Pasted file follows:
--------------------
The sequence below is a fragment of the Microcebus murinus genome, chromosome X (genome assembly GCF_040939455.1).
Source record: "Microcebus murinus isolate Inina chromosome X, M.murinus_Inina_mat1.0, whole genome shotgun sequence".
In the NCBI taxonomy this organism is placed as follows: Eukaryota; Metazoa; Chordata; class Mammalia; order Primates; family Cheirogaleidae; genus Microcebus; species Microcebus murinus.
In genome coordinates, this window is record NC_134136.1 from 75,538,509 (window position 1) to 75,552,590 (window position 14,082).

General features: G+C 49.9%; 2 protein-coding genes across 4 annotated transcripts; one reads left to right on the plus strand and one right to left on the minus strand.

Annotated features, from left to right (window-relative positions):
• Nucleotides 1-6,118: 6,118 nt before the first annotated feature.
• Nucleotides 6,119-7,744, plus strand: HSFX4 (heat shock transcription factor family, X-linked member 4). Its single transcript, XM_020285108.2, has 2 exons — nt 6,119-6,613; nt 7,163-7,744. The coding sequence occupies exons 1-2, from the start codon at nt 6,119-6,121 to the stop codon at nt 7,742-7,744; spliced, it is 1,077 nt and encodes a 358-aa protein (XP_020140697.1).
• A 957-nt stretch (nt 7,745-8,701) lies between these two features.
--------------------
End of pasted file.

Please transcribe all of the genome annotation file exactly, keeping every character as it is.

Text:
The sequence below is a fragment of the Microcebus murinus genome, chromosome X (genome assembly GCF_040939455.1).
Source record: "Microcebus murinus isolate Inina chromosome X, M.murinus_Inina_mat1.0, whole genome shotgun sequence".
In the NCBI taxonomy this organism is placed as follows: Eukaryota; Metazoa; Chordata; class Mammalia; order Primates; family Cheirogaleidae; genus Microcebus; species Microcebus murinus.
In genome coordinates, this window is record NC_134136.1 from 75,538,509 (window position 1) to 75,552,590 (window position 14,082).

General features: G+C 49.9%; 2 protein-coding genes across 4 annotated transcripts; one reads left to right on the plus strand and one right to left on the minus strand.

Annotated features, from left to right (window-relative positions):
• Nucleotides 1-6,118: 6,118 nt before the first annotated feature.
• Nucleotides 6,119-7,744, plus strand: HSFX4 (heat shock transcription factor family, X-linked member 4). Its single transcript, XM_020285108.2, has 2 exons — nt 6,119-6,613; nt 7,163-7,744. The coding sequence occupies exons 1-2, from the start codon at nt 6,119-6,121 to the stop codon at nt 7,742-7,744; spliced, it is 1,077 nt and encodes a 358-aa protein (XP_020140697.1).
• A 957-nt stretch (nt 7,745-8,701) lies between these two features.